The Initiate #2

Well over three years ago I heard about the first “The Initiate”. However my review is quite critical, my memories about the journal are positive. I did not hear about a second issue and especially when the website became defunct and later also the publisher Integral Tradition, I no longer expected a new issue. I do not know what I was looking for a few months back, but I ran into Arktos where I noticed the second “The Initiate” on their list. The second volume has Evola on the cover (at least, I think it is Evola) and Arktos sells Varg Vikernes, Alain de Benoist, a range of radical political titles and the covers often raise an eyebrow. Where issue 1 already had quite some politics in it, my first thought about volume 2 was it might be some sort of “Radical Tradition“. Ordering the journal (together with Rûna! I finally found an easy way to get that journal) had some difficulties, but paging through it when I finally got it, dropped most of my prejudices. “The Initiate” appears to be a real and serious Traditionalistic journal. No xenophobic focus on Germanic traditions, but Hindus and Sufis and other Traditionalists that take heed of the real Tradition and not just the anti-modernistic and new-right-political tendensies of modern “traditionalism”. The opening article with its “revolt against the arm-chair Traditionalist” is one to my heart. The (too) lengthy Sufi article comparing Frithjof Schuon and Javad Nurbakhsh is interesting and thought-provoking. I am less interested in the articles about Wicca, Evola’s tiny article about witchcraft and the article about “music and magic”, but Troy Southgate’s lengthy reply to an article that featured him in the first issue and another critical letter make this second volume nicely complete. Of course I should not forget to mention music reviews (no neofolk or related for a change) and the closing “War Protocols” which manages to be both thought-provoking and very annoying. “The Initiate” #2 is a good initiative counterbalance against the growing number of pseudo-Traditionalism (however interesting in itself), that seems to be on a continuous rise. Many of the images used would benefit with better printing though.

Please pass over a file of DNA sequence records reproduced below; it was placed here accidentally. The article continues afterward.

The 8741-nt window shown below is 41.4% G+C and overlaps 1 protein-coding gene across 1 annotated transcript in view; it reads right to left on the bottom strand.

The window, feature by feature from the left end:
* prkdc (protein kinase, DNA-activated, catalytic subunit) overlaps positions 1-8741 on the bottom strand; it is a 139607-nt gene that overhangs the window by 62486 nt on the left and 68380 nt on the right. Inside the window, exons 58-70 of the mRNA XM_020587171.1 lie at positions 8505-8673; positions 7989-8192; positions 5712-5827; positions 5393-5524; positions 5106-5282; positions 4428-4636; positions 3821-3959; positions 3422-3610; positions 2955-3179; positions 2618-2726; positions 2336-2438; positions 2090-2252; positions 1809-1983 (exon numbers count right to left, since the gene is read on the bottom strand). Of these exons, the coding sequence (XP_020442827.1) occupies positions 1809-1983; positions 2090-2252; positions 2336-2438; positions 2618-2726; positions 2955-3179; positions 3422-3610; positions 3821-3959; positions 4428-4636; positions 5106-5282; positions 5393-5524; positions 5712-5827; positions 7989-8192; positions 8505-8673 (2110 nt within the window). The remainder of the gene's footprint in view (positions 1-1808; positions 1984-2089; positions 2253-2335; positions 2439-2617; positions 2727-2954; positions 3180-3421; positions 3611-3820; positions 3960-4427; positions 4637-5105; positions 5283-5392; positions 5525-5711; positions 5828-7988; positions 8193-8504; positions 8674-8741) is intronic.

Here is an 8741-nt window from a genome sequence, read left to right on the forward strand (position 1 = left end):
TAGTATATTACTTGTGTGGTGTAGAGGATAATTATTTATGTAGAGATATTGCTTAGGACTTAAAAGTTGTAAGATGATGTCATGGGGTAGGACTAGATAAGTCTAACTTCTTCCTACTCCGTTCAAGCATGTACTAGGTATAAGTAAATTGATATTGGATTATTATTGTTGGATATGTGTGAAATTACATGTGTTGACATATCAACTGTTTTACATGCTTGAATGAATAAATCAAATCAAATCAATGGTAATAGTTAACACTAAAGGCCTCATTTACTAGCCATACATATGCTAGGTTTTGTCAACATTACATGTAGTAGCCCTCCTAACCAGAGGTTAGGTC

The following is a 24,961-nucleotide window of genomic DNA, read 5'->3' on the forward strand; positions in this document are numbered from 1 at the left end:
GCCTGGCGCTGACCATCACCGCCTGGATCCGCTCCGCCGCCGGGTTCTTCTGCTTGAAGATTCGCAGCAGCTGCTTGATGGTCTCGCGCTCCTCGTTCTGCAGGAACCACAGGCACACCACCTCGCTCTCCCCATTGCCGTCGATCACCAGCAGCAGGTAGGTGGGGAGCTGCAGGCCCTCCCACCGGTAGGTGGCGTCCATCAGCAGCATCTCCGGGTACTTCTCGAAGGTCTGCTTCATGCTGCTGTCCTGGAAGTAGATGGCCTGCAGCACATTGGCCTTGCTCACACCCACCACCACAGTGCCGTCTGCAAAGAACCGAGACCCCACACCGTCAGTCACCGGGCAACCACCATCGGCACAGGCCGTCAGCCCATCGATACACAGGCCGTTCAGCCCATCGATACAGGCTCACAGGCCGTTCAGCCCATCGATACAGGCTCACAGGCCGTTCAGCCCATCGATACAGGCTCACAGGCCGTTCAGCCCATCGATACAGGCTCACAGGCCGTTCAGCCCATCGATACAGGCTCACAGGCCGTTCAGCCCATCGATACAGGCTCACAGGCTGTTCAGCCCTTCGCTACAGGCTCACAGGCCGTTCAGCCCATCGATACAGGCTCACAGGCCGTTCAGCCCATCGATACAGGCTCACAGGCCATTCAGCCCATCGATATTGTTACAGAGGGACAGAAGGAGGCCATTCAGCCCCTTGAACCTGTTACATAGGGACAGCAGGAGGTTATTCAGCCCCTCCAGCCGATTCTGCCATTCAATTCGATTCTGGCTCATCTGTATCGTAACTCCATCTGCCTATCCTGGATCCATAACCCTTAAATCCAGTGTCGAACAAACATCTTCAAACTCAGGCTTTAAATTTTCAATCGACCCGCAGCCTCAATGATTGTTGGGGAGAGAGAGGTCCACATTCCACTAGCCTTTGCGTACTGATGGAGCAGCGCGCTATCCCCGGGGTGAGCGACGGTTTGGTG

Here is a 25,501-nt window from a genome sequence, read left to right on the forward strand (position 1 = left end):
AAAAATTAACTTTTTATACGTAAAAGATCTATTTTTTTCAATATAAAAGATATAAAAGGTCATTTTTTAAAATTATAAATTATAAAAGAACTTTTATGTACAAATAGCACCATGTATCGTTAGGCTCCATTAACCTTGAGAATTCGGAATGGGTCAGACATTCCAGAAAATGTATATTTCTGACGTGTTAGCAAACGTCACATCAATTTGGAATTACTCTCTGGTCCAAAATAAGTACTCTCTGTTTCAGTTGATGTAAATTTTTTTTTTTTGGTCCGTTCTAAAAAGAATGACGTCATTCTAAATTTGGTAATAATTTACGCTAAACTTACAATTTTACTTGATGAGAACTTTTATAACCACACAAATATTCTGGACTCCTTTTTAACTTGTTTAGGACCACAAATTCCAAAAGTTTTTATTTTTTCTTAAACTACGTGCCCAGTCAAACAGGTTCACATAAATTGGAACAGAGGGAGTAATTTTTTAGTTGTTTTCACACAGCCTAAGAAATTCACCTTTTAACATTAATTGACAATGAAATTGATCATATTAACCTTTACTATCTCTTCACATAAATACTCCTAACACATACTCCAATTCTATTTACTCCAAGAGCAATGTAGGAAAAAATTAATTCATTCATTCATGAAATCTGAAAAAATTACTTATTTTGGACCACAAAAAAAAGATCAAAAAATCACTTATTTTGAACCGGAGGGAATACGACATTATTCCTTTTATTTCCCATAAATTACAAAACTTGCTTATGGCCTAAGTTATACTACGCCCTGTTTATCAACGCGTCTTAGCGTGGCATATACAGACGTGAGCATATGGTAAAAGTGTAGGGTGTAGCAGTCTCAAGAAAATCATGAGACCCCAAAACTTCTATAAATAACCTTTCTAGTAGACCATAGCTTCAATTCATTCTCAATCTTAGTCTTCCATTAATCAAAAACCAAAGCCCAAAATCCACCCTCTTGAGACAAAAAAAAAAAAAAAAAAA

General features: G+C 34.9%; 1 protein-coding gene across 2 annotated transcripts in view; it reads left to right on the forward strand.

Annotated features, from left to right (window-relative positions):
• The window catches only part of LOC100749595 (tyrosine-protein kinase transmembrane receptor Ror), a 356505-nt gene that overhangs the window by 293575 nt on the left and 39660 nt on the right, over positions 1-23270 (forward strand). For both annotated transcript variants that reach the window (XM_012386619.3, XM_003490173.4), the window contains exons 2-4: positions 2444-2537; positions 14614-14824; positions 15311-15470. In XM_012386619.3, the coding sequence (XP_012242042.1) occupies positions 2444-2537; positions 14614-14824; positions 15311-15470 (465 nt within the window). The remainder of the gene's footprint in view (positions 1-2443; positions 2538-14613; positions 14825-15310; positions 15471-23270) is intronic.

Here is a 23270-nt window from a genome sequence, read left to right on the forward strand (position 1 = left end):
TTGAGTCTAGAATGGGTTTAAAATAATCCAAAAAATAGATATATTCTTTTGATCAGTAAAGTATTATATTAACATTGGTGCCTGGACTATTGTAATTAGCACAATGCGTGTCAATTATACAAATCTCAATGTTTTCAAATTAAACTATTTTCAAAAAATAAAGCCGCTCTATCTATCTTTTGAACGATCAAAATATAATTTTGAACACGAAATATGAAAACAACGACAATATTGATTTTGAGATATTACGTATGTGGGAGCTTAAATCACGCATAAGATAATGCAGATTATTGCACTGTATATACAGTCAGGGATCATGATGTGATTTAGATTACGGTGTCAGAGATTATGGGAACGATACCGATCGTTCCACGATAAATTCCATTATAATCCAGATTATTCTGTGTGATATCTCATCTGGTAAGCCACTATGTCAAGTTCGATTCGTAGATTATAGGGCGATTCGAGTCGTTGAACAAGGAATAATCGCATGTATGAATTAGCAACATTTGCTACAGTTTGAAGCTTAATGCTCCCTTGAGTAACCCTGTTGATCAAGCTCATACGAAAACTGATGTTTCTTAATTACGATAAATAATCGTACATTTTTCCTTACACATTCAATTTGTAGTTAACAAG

2010 Arktos Media, isbn 9781907166051

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